The American tradition of religious freedom was not always a feature of early colonial life. Quakers, Lutherans, Catholics and Jews were vigorously expelled from the Puritan colonies in New England. Until 1759, Jews and Protestants were barred from French North America. Throughout the Spanish colonies, the Inquisition actively persecuted (and even executed) neo-Christians, converted Jews who proclaimed Catholicism but were suspected of secretly continuing the practice of their Judaism.
Even the generally tolerant Dutch tried to exclude all but members of the Dutch Reformed Church from their American colonies. But the first Dutch Jews who settled in the capital, New Amsterdam, had much to do with altering the policy of intolerance.
In 1654, 23 refugee men, women and children fleeing from the former Dutch colony of Recife, Brazil, landed in New Amsterdam. These Brazilian Jews were the descendants of perhaps 5,000 Jews who had been living in Recife, most of them secretly, since the mid-1500s. The Dutch captured portions of Brazil from the Portuguese in 1624, and some neo-Christians openly returned to the practice of their Jewish faith. When Portugal recaptured Brazil in 1654, these Jews feared the introduction of the Inquisition and fled. They were probably on their way back to Amsterdam after a stop in Jamaica when their ship was attacked by a Spanish privateer who stripped them of their valuables. A return to Europe was now out of the question. The refugees then made a deal with the ship's captain, Jacques de la Mothe, to take them to New Amsterdam, which they thought would be a hospitable destination.
This was a one-sided bargain, struck in distress, and when the ship landed in New Amsterdam, De la Mothe filed suit against his passengers for failure to pay the balance of their passage. Peter Stuyvesant (1592-1672), the Dutch colonial governor with an anti-Semitic reputation, seized the Jews' meager possessions and ordered them sold at auction. When this failed to raise enough to meet their debts, he jailed two members of the group and wrote to the Dutch West India Company in Amsterdam, asking permission to expel the Jews. Stuyvesant noted that the Jews' indigence might make them a burden on the community and told the company that he “deemed it useful to require them in a friendly way to depart.”
In a letter now in the archives of the American Jewish Historical Society, the Jews of New Amsterdam wrote to their fellow Jews in Holland asking for help. The latter petitioned the company on behalf of the New Amsterdam Jews, noting that Jews were allowed to reside in Holland and even to invest in the company. In April 1655, the company granted Jews permission to emigrate to and live in the colony, “so long as they do not become a burden to the company or the community.” Stuyvesant then tried another tack to discourage Jewish settlement.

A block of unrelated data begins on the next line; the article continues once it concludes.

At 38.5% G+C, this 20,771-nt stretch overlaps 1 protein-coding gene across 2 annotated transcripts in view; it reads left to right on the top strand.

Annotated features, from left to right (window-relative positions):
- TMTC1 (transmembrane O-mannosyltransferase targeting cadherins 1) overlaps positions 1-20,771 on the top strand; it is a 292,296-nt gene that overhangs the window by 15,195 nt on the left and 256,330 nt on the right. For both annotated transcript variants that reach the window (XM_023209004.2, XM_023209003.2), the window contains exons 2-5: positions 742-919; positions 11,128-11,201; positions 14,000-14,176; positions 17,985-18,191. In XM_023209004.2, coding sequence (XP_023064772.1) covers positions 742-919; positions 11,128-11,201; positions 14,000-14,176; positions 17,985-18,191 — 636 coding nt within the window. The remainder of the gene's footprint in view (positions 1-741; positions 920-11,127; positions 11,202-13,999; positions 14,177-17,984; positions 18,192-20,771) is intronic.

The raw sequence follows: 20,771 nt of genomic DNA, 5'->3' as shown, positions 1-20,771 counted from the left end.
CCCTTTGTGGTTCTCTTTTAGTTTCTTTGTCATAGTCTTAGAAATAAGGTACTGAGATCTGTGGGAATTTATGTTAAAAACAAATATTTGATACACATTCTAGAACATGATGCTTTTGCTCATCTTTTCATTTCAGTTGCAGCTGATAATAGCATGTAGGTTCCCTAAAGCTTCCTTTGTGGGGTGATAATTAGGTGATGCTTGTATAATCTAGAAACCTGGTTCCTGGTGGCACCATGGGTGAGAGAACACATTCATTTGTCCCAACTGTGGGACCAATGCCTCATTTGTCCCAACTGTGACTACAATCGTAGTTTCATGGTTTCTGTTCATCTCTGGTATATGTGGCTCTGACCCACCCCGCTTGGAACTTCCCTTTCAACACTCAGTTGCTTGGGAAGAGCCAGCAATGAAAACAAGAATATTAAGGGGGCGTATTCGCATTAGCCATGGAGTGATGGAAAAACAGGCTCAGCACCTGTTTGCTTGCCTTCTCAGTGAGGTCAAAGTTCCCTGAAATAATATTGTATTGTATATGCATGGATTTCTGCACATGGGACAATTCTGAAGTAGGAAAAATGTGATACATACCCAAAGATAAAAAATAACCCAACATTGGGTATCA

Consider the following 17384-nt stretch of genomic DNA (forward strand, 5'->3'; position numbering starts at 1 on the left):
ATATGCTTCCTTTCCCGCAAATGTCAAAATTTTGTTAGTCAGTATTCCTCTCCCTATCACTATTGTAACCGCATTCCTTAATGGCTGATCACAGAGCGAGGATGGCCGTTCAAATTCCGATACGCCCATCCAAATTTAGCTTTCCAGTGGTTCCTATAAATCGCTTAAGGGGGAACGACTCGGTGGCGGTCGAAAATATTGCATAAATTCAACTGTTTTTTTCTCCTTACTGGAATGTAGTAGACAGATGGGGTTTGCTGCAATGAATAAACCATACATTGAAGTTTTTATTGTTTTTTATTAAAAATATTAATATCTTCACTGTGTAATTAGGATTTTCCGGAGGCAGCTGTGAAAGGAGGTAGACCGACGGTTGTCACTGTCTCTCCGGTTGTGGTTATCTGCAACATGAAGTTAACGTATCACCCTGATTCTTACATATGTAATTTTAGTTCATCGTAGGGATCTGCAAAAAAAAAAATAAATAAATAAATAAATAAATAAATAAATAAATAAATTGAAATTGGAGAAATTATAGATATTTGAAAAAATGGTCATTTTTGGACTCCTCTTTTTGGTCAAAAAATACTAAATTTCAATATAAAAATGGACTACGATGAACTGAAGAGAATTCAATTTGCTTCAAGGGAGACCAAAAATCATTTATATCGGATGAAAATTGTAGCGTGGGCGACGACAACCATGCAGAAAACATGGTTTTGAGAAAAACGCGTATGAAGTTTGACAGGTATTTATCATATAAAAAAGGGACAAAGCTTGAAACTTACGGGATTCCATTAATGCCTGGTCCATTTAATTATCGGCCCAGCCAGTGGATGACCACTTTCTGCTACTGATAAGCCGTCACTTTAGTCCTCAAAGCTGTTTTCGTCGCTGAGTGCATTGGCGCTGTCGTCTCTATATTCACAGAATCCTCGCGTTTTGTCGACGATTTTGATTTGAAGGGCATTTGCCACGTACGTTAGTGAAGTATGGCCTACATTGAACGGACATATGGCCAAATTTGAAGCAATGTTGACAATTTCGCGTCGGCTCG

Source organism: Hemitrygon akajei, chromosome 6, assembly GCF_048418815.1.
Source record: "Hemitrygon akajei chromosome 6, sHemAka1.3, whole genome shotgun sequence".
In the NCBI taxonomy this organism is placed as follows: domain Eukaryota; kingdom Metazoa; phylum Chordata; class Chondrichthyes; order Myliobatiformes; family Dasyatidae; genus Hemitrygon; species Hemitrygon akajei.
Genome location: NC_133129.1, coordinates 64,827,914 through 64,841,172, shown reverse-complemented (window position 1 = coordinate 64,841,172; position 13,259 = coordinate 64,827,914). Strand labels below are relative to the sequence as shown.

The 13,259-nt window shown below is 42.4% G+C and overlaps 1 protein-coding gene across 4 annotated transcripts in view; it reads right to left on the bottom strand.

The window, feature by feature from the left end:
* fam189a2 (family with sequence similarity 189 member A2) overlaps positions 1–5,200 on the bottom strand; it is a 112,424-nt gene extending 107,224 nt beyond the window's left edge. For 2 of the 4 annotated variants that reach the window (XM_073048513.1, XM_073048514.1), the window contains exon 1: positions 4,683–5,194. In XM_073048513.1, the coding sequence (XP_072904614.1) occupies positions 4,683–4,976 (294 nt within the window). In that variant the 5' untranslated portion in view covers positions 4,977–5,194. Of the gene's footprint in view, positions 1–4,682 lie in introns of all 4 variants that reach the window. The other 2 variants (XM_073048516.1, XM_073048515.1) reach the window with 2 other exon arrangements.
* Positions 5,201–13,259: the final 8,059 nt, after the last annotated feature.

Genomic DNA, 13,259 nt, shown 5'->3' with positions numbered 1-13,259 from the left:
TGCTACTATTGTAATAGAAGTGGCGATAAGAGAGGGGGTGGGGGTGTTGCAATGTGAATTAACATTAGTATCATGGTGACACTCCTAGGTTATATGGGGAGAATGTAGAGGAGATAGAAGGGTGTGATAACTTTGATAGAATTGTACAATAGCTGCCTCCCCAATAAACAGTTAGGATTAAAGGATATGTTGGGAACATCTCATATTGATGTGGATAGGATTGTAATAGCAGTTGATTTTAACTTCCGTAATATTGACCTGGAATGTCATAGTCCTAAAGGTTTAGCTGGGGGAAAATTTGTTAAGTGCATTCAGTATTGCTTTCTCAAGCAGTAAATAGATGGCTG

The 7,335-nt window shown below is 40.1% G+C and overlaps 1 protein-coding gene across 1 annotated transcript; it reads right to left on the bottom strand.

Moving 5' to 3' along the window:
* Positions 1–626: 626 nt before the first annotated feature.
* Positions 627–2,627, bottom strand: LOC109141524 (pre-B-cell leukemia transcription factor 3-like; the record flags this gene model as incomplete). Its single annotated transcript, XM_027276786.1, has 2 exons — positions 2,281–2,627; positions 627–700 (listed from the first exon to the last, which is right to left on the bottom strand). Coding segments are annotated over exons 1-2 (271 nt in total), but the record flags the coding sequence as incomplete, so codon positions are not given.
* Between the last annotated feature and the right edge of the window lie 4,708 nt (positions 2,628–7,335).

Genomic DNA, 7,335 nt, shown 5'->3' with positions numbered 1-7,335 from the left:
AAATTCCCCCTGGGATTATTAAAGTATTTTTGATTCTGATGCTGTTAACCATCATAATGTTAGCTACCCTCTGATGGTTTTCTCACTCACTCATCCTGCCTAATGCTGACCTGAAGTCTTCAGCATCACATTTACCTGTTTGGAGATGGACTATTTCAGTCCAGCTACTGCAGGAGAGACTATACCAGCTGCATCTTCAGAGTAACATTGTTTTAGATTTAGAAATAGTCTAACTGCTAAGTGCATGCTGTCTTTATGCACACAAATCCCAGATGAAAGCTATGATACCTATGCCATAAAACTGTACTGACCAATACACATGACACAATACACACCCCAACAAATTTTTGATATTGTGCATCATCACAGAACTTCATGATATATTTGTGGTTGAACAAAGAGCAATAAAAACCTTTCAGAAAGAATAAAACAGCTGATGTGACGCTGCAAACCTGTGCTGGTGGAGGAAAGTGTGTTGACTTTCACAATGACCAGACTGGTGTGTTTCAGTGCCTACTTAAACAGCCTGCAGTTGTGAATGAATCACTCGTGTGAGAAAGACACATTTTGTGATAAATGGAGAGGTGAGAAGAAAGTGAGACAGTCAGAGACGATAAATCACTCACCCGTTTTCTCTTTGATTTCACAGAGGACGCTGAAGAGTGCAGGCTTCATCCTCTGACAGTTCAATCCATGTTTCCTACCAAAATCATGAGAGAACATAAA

Stuyvesant importuned the colonial council to bar Jews from serving in the volunteer home guards. The council levied a special tax on Jews to pay for others to serve in their place. On November 5, 1655, Asser Levy and Joseph Barsimon filed petitions with the colonial court asking that they either be allowed to stand watch with the other citizens or relieved of the tax. After an initial rejection and a two-year fight, Levy won the right to stand watch. Levy, who had been one of the 23 refugees from Recife, would emerge as the champion of Jewish rights in New Amsterdam.
When, in December 1655, Dutch troops captured the Swedish territory along the Delaware River, Stuyvesant refused to issue trade permits to Jewish settlers in the new territory. Levy and others wrote to their associates in Holland protesting this discrimination, and the company disciplined Stuyvesant for his actions. The company specified that, from then on, Jews in the colony were allowed to trade and own real estate, but not hold public office, open a retail shop, or establish a synagogue. In 1656, Levy was granted one of the first trading permits. In 1657, he was denied the right to practice a trade but petitioned this injustice and won. When he received his butchers license in 1661, it explicitly exempted him from having to slaughter pigs.
When the English captured New Amsterdam in 1664 and renamed it New York, Levy swore an oath of allegiance to the British crown. All the rights he had under the Dutch were conferred to him under the new regime. In 1671, Levy was the first Jew to serve on a jury in North America.
Asser Levy lies buried in an unknown grave. In tribute, a public school and a Brooklyn park bear his name. From his humble beginnings as a penniless refugee from Recife, Asser Levy became a prominent businessman, a crusader for religious equality and a defender of Jewish rights in New Amsterdam.
Source: Michael Feldberg, PhD, reprinted with permission of the author.